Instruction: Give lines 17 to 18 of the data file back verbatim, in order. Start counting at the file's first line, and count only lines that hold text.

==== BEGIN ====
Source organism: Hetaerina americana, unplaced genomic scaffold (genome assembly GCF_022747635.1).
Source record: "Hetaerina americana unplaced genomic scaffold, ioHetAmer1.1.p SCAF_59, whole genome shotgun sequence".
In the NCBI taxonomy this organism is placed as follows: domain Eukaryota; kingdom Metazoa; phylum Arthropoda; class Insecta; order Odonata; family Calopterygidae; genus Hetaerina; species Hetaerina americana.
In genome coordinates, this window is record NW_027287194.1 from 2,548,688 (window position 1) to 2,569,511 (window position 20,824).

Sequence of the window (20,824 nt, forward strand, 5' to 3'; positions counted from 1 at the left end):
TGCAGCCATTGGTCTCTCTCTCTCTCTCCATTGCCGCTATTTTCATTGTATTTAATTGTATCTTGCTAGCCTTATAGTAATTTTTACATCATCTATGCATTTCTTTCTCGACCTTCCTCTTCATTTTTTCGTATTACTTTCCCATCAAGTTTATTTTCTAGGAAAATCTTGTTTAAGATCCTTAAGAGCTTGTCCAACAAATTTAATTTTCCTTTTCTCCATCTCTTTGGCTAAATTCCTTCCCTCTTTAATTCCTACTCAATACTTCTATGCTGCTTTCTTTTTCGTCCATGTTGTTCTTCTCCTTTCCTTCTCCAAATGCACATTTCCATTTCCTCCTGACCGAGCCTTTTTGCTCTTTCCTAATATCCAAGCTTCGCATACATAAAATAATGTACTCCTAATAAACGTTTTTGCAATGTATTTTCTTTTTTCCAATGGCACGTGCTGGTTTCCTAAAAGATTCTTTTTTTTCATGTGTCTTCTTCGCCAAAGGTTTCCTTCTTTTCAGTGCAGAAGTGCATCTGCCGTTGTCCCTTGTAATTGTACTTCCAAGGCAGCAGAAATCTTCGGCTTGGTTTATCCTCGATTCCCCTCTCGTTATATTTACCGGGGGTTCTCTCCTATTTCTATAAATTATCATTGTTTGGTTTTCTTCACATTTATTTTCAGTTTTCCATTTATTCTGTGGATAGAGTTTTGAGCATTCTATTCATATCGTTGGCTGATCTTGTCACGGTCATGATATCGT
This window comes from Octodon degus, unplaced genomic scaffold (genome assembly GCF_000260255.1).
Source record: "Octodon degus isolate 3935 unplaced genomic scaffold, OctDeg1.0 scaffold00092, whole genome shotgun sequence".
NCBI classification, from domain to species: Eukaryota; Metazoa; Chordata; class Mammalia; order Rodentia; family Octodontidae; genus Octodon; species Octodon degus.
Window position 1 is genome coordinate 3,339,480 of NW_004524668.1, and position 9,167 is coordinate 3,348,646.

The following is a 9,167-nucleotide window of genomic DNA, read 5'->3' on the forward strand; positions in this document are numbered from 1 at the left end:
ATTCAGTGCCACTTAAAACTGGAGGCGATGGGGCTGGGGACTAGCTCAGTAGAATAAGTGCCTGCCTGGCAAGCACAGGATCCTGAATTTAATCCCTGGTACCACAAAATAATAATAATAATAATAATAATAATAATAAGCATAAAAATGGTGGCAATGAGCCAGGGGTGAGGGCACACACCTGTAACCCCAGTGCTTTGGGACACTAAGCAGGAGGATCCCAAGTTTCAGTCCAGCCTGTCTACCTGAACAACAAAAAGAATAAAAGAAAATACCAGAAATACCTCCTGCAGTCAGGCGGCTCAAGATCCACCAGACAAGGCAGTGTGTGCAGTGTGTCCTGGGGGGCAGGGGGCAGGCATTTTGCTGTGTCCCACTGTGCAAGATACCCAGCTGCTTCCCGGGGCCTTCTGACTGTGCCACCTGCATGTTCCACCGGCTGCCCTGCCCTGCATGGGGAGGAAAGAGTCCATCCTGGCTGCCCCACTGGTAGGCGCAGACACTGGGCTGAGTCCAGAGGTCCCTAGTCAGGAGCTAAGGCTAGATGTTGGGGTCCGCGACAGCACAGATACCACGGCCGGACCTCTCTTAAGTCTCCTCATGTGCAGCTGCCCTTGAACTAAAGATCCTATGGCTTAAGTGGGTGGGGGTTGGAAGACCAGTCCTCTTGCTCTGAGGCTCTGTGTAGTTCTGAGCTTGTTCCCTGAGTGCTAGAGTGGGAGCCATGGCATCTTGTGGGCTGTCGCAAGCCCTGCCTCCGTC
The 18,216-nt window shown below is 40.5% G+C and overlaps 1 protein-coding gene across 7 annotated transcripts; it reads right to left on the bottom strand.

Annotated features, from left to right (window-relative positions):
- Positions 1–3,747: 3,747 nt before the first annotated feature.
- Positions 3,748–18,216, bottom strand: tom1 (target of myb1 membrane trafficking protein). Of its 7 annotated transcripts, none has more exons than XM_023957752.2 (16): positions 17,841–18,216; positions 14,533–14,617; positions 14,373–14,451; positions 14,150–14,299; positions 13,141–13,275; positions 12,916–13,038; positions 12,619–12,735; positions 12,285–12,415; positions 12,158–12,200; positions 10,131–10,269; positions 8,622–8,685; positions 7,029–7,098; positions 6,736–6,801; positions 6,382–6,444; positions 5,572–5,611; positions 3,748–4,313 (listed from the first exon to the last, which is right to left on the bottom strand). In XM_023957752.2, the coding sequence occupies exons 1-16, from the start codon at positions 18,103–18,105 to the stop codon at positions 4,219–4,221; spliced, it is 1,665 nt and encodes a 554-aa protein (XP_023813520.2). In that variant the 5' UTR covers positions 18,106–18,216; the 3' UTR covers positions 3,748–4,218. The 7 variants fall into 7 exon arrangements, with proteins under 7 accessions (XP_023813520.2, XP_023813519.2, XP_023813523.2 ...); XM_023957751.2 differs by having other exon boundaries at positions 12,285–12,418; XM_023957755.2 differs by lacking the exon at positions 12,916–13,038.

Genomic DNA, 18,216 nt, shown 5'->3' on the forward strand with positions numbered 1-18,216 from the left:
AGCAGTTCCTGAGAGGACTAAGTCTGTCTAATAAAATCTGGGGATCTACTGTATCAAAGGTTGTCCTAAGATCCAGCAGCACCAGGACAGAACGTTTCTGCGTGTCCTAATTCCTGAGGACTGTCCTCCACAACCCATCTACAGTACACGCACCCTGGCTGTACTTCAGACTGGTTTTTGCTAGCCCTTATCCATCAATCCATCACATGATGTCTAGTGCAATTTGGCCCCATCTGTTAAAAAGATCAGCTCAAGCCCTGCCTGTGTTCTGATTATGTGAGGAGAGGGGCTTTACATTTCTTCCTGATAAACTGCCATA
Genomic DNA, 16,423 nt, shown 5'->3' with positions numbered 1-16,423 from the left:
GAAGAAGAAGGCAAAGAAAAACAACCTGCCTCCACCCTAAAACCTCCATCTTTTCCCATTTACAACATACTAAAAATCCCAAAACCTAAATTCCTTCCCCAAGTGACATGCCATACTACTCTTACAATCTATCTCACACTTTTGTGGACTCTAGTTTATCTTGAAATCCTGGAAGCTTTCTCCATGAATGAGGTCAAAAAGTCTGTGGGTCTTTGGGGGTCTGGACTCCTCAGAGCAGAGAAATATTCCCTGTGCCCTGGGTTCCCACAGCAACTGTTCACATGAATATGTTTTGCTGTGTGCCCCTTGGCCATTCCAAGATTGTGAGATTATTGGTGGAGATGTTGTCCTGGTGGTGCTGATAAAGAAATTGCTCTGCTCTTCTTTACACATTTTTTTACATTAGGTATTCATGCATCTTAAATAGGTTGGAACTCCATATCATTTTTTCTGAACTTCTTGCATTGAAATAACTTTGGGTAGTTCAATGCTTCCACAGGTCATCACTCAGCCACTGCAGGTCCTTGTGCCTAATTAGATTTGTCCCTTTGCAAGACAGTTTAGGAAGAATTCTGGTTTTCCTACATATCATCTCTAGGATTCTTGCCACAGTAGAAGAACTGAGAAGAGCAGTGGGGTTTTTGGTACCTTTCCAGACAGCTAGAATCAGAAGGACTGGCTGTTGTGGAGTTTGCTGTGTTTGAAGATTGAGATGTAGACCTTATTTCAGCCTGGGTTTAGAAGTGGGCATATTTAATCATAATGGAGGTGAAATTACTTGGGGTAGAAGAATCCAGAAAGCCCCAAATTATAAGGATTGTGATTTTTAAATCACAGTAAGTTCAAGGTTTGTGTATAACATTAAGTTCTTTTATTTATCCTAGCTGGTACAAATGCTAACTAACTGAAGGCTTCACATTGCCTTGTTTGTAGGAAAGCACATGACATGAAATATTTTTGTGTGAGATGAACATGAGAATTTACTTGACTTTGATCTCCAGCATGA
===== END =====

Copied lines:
Genomic DNA, 18,216 nt, shown 5'->3' on the forward strand with positions numbered 1-18,216 from the left:
AGCAGTTCCTGAGAGGACTAAGTCTGTCTAATAAAATCTGGGGATCTACTGTATCAAAGGTTGTCCTAAGATCCAGCAGCACCAGGACAGAACGTTTCTGCGTGTCCTAATTCCTGAGGACTGTCCTCCACAACCCATCTACAGTACACGCACCCTGGCTGTACTTCAGACTGGTTTTTGCTAGCCCTTATCCATCAATCCATCACATGATGTCTAGTGCAATTTGGCCCCATCTGTTAAAAAGATCAGCTCAAGCCCTGCCTGTGTTCTGATTATGTGAGGAGAGGGGCTTTACATTTCTTCCTGATAAACTGCCATA